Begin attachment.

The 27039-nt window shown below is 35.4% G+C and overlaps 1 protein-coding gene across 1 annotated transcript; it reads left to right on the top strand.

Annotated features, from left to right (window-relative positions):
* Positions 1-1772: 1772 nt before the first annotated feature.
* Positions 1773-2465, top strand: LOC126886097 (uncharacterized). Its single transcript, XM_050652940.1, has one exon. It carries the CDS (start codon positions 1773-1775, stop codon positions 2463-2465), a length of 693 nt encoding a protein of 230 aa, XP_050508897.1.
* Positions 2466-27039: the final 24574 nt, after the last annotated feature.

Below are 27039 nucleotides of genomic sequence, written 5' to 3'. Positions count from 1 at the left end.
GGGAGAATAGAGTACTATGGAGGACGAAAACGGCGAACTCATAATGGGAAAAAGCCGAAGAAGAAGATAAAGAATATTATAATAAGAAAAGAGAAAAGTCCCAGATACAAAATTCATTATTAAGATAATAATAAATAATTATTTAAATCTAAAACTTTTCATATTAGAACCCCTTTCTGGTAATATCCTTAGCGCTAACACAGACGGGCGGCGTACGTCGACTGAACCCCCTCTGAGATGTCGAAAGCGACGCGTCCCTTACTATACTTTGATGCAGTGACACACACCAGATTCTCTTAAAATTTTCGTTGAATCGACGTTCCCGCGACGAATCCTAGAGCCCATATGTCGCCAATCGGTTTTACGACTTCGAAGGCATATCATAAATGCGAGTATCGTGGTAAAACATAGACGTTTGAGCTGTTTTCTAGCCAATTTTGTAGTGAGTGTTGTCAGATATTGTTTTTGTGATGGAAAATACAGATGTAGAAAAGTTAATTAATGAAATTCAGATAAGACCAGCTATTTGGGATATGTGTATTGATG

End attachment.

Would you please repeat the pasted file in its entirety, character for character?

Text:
The 27039-nt window shown below is 35.4% G+C and overlaps 1 protein-coding gene across 1 annotated transcript; it reads left to right on the top strand.

Annotated features, from left to right (window-relative positions):
* Positions 1-1772: 1772 nt before the first annotated feature.
* Positions 1773-2465, top strand: LOC126886097 (uncharacterized). Its single transcript, XM_050652940.1, has one exon. It carries the CDS (start codon positions 1773-1775, stop codon positions 2463-2465), a length of 693 nt encoding a protein of 230 aa, XP_050508897.1.
* Positions 2466-27039: the final 24574 nt, after the last annotated feature.

Below are 27039 nucleotides of genomic sequence, written 5' to 3'. Positions count from 1 at the left end.
GGGAGAATAGAGTACTATGGAGGACGAAAACGGCGAACTCATAATGGGAAAAAGCCGAAGAAGAAGATAAAGAATATTATAATAAGAAAAGAGAAAAGTCCCAGATACAAAATTCATTATTAAGATAATAATAAATAATTATTTAAATCTAAAACTTTTCATATTAGAACCCCTTTCTGGTAATATCCTTAGCGCTAACACAGACGGGCGGCGTACGTCGACTGAACCCCCTCTGAGATGTCGAAAGCGACGCGTCCCTTACTATACTTTGATGCAGTGACACACACCAGATTCTCTTAAAATTTTCGTTGAATCGACGTTCCCGCGACGAATCCTAGAGCCCATATGTCGCCAATCGGTTTTACGACTTCGAAGGCATATCATAAATGCGAGTATCGTGGTAAAACATAGACGTTTGAGCTGTTTTCTAGCCAATTTTGTAGTGAGTGTTGTCAGATATTGTTTTTGTGATGGAAAATACAGATGTAGAAAAGTTAATTAATGAAATTCAGATAAGACCAGCTATTTGGGATATGTGTATTGATG